In 2014, the National Football League revamped its drug policy, relaxing some of the previous edicts about marijuana use. The threshold for a positive test increased from 15 nanograms per milliliter to 35 ng/ml, and the punishment for a positive test changed, as well. Although a first-time offense still results in the player entering a substance abuse program without a suspension, the second offense is a two-game fine and the third a three-game fine. That means it takes three strikes before a player gets suspended.
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But will the NFL cannabis policy ever get more real about THC and CBD?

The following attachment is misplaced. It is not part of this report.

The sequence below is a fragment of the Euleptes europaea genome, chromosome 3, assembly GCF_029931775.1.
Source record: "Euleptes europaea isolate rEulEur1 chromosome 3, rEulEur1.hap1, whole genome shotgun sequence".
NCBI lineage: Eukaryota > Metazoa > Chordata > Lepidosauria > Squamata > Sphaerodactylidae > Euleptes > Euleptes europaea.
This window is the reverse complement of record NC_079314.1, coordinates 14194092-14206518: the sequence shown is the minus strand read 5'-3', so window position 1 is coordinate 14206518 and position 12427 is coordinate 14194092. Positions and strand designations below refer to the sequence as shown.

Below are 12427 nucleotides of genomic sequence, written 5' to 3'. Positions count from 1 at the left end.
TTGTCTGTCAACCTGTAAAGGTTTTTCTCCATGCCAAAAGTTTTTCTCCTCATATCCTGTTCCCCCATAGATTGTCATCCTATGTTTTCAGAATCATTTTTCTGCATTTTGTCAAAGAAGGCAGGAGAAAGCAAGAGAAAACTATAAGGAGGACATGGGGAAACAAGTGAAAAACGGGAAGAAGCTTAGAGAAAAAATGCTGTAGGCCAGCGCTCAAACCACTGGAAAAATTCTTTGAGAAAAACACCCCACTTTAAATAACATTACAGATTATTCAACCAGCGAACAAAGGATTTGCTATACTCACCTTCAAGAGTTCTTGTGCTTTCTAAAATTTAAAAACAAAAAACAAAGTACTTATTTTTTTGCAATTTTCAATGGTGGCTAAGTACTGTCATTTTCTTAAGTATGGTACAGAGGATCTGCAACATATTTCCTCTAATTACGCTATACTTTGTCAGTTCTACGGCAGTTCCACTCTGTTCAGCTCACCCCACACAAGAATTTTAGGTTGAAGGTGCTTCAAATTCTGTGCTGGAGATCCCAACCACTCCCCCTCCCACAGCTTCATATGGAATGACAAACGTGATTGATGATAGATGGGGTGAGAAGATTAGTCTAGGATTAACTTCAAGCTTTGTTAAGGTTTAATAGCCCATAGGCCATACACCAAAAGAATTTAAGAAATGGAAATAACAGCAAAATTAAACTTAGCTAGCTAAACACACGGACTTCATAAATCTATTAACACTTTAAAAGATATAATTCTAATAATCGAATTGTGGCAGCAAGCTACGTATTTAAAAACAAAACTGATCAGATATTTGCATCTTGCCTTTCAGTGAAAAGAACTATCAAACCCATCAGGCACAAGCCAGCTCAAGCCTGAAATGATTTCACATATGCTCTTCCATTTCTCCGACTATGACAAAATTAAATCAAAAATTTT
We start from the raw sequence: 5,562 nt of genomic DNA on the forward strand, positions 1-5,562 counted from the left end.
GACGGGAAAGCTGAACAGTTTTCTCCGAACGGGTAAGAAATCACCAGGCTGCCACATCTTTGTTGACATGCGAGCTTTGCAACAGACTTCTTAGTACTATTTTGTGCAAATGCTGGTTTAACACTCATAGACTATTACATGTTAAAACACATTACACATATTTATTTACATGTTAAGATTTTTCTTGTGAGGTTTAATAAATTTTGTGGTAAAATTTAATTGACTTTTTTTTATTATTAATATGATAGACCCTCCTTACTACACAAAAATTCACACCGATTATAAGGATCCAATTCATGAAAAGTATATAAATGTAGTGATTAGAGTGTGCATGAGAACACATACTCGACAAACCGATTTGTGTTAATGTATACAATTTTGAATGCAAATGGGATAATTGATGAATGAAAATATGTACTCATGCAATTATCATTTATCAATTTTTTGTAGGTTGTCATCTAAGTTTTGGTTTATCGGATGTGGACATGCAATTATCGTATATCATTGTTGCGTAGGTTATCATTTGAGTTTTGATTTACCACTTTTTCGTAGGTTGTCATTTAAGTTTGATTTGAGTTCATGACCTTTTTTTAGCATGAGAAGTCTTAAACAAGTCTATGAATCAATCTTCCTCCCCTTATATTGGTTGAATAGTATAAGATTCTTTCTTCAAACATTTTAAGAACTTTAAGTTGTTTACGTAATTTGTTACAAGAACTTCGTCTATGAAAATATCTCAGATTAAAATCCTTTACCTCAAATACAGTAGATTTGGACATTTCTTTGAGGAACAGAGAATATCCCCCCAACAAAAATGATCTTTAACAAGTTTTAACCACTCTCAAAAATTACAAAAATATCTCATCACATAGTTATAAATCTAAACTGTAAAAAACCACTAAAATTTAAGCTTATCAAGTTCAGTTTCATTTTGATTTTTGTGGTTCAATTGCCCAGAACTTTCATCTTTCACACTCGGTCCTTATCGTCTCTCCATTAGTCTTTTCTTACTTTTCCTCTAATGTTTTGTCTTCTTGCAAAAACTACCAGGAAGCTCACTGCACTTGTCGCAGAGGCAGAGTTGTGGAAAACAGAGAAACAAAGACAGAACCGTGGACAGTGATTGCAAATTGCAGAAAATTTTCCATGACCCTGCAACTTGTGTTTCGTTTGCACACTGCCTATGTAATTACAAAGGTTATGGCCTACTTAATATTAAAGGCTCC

“I think they have to, and hopefully soon,” says cannabis industry attorney Christian Sederberg. “If you put aside just the chronic pain issues that NFL players experience, and opiate addiction, and opiate intolerance…they have to revisit this, particularly on concussion issues.”
Denver Post sports reporter Nicki Jhabvala agrees that the NFL is headed for a policy revamp. “I think they’re gonna have to eventually,” she says. “The more active players are coming out in support of that. And when you get the active players speaking out, the owners are going to have to support them, because they’re paying them and they need them — this is their product.”
Jhabvala adds that she thinks the NFL will start with CBD, because “it’s a little more innocuous without the THC.”